Ben-Gvir said on Sunday that he plans to demand the public security ministry, which oversees Israel’s police and internal security, a report on Times of Israel said.
“US-Israel relations will remain close but are likely to be bumpier, especially if Bibi (Netanyahu’s nickname) tries to put his thumb on the scale of US politics in support of Republicans as he has in the past,” Barbara Slavin, director of the Future of Iran Initiative at the Atlantic Council, was quoted as saying in the report.
In a daily briefing on Wednesday, US State Department spokesperson Ned Price said, “We hope all Israeli government officials will continue to share the values of open democratic society including tolerance and respect for all minority groups.”
Last year, Biden, in a telephonic call with PM Netanyahu, had supported Israel’s “right to defend itself” against indiscriminate rocket attacks by Palestinian militant group Hamas and encouraged him to make every effort to ensure the protection of innocent civilians.
He encouraged Israel to make every effort to ensure the protection of innocent civilians. The two leaders discussed progress in Israel’s military operations against Hamas and other terrorist groups in Gaza.
Tough stance against Iran
Netanyahu has taken a tough stance on Iran and in February this year, referring to the 2015 Iran nuclear deal, said, “The nuclear deal with Iran threatens our existence.”
Under the deal, Iran had agreed to greatly limit its nuclear programme through 2025. The Joint Comprehensive Plan of Action (JCPOA), known commonly as the Iran nuclear deal or Iran deal, is an agreement on the Iranian nuclear programme reached in Vienna on July 14, 2015, between Iran and the P5+1 together with the European Union.
P5+1 include the five permanent members of the Security Council – namely China, France, Russia, the United Kingdom, and the United States – plus Germany, who during the Obama administration had entered into an agreement with Iran.
Former US president Donald Trump pulled the US out of the deal in 2018, which was supported by Netanyahu.
Last month, the US said the deal is “not our focus right now”. And Netanyahu is likely to strongly oppose US re-joining JCPOA.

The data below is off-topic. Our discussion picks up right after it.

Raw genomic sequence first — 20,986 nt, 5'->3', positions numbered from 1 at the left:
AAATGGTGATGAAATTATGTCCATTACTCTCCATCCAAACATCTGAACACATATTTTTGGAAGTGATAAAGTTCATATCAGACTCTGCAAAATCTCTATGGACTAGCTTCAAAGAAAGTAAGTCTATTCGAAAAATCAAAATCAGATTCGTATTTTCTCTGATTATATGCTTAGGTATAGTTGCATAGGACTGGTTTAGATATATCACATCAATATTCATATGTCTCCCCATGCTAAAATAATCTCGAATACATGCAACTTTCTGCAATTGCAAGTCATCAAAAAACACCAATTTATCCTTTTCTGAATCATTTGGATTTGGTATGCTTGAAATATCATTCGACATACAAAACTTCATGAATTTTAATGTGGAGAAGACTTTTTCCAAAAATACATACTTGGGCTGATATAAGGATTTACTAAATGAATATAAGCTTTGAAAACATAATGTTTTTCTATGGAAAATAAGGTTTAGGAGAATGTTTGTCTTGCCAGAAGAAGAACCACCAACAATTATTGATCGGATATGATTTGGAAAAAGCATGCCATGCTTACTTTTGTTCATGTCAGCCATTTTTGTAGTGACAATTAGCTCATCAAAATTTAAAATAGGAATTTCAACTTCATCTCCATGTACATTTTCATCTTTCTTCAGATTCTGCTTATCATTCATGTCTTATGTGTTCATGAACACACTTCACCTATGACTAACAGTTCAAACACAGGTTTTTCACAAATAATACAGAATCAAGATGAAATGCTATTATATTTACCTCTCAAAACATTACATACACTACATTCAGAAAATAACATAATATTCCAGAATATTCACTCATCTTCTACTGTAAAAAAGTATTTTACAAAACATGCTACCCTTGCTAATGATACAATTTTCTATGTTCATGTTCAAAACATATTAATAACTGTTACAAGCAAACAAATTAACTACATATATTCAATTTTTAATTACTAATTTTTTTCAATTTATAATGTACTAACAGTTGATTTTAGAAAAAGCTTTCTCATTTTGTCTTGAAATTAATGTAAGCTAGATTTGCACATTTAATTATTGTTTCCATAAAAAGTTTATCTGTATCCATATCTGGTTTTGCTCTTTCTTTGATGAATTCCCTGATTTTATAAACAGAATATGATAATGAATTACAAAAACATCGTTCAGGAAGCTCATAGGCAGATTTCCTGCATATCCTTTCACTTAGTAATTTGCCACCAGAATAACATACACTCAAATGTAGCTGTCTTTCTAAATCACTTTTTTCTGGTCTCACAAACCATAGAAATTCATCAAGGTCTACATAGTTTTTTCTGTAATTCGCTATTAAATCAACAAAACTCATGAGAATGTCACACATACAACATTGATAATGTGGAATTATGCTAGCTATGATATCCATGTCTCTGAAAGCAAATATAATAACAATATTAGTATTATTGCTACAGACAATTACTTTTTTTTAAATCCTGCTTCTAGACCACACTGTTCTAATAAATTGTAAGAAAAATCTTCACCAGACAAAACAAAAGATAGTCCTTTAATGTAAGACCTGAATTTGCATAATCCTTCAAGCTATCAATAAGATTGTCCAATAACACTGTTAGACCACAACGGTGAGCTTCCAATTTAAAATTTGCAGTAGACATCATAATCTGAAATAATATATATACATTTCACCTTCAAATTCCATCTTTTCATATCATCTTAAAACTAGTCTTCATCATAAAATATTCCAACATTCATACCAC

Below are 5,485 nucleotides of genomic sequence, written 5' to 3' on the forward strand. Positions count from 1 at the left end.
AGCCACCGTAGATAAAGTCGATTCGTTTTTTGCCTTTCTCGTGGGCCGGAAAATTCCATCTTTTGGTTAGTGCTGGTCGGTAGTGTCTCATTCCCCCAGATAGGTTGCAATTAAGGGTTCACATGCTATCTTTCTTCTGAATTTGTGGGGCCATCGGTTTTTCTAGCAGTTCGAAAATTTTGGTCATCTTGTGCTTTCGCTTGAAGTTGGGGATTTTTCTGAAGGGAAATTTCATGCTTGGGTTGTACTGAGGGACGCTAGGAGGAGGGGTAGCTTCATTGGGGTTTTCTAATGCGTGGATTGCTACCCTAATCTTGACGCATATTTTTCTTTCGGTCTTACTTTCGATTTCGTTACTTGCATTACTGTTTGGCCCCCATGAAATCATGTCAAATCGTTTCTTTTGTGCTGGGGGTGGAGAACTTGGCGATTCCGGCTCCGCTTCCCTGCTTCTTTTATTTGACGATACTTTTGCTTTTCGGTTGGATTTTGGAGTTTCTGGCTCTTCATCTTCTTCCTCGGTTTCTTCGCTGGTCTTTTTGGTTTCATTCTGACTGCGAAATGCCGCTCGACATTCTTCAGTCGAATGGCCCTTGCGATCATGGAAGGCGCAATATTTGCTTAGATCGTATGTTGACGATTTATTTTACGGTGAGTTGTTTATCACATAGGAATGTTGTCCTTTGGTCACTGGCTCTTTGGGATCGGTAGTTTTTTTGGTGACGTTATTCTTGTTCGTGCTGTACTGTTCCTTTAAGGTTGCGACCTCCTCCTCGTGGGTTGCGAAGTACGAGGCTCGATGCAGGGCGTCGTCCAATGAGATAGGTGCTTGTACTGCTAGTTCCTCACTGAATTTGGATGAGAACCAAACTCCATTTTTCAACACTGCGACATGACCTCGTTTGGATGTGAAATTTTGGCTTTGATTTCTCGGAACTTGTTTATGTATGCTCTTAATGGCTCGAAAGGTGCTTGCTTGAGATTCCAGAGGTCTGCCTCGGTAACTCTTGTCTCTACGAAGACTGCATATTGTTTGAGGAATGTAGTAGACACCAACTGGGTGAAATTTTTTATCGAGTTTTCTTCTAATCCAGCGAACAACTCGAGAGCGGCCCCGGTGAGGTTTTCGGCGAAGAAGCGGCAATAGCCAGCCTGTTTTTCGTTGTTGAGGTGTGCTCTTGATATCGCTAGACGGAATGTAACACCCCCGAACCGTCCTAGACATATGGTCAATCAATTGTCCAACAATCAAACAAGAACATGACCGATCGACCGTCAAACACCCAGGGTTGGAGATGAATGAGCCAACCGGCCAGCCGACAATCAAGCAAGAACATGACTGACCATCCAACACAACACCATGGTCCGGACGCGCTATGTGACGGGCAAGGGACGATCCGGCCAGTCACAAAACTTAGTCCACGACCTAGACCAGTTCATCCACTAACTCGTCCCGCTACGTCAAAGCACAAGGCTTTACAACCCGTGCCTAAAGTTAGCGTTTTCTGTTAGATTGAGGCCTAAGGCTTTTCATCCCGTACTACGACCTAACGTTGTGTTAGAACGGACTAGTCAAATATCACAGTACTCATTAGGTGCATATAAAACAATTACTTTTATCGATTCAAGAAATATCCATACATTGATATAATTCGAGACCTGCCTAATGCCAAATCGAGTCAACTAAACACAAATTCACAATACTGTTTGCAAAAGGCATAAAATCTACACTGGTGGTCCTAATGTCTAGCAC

Close ties with Putin
Netanyahu, who has spoken about his close ties with Russian President Vladimir Putin, last month revealed that he would consider supplying arms to Ukraine if he returns to office.
In July, he had hit out at PM Yair Lapid and Defence Minister Benny Gantz for mismanaging relationships with Russia.
For years “we have led a measured, balanced and responsible relationship” with Russia, but that there was currently “a dangerous crisis” and Lapid and Gantz were “babbling” and “endangering our national security”, according to a report in Times of Israel.
In February, on the Russia-Ukraine war, he had asked the government to remain silent. “In days like these, it’s advisable to take positions with the utmost caution. Unfortunately, in the last few days we’ve heard too many unnecessary expressions and too many false predictions.”
“During his long previous stint as prime minister, Netanyahu frequently met Putin in person and talked with him on the phone. Russian-Israeli relations were basically good, despite Moscow’s close ties with Tehran,” said Mark Katz, non-resident senior fellow with the Atlantic Council’s Middle East Programs, according to a report on The Hill.
“With the war in Ukraine having led to Russian ties with Iran becoming much closer and the Russian-American relationship becoming much worse, Netanyahu may be less able than he was before to have the same good working relationship with Putin or to successfully manoeuvre between Washington and Moscow,” Katz added.
What do Arabs say?
Netanyahu’s likely return to power will fuel concern about deepening tensions with Arab neighbours, but Gulf states which forged ties with Israel under his leadership will see him as a regional balance against Iranian power, a Reuters report said.
In 2020, under Netanyahu’s government, Israel normalised relations with the United Arab Emirates and Bahrain, and Morocco a few months later.
Gulf states like the UAE, Iran is a main concern and Israel, no matter which government, has always taken a strong line against Iran and its nuclear deal with global powers, Abdulkhaleq Abdulla, a prominent Emirati political analyst, was quoted as saying in the report.
Abdulla added that the victory of what he described as the “worst of the worst in Israeli politics” would have an impact mainly on Palestinians and kill any talk of a two-state solution.
Netanyahu took a hard line towards the Palestinians, putting security concerns at the top of any talk of peace, and long warned of existential danger to Israel from Iran.
(With inputs from agencies)